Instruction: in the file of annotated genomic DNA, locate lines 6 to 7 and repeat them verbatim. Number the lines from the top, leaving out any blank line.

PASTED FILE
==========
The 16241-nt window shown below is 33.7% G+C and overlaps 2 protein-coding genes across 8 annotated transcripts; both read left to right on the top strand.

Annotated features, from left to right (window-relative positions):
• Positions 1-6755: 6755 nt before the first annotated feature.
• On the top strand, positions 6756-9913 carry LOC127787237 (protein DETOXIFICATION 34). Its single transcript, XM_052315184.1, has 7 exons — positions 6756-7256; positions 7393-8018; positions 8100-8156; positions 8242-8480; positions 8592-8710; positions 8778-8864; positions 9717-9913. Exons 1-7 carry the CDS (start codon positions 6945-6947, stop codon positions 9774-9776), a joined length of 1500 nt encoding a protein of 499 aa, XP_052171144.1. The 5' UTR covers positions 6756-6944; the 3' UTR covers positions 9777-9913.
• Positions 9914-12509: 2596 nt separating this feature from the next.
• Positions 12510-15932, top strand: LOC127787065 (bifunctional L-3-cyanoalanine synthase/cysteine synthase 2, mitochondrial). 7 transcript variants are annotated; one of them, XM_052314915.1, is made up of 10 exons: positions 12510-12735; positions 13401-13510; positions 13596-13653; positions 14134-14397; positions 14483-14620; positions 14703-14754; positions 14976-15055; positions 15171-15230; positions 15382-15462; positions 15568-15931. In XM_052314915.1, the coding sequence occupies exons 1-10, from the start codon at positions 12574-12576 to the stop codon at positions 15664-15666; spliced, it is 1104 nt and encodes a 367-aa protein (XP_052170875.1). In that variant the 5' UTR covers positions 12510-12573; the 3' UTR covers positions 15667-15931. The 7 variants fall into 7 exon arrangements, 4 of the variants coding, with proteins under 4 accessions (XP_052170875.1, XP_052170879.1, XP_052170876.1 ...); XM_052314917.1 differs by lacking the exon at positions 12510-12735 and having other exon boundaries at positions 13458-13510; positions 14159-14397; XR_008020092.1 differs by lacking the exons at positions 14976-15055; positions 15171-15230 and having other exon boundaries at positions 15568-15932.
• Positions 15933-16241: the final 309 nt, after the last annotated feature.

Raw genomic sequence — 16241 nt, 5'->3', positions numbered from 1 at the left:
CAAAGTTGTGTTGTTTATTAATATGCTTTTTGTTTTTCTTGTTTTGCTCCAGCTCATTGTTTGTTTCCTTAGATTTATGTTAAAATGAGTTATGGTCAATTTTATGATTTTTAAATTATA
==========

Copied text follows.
• Positions 12510-15932, top strand: LOC127787065 (bifunctional L-3-cyanoalanine synthase/cysteine synthase 2, mitochondrial). 7 transcript variants are annotated; one of them, XM_052314915.1, is made up of 10 exons: positions 12510-12735; positions 13401-13510; positions 13596-13653; positions 14134-14397; positions 14483-14620; positions 14703-14754; positions 14976-15055; positions 15171-15230; positions 15382-15462; positions 15568-15931. In XM_052314915.1, the coding sequence occupies exons 1-10, from the start codon at positions 12574-12576 to the stop codon at positions 15664-15666; spliced, it is 1104 nt and encodes a 367-aa protein (XP_052170875.1). In that variant the 5' UTR covers positions 12510-12573; the 3' UTR covers positions 15667-15931. The 7 variants fall into 7 exon arrangements, 4 of the variants coding, with proteins under 4 accessions (XP_052170875.1, XP_052170879.1, XP_052170876.1 ...); XM_052314917.1 differs by lacking the exon at positions 12510-12735 and having other exon boundaries at positions 13458-13510; positions 14159-14397; XR_008020092.1 differs by lacking the exons at positions 14976-15055; positions 15171-15230 and having other exon boundaries at positions 15568-15932.
• Positions 15933-16241: the final 309 nt, after the last annotated feature.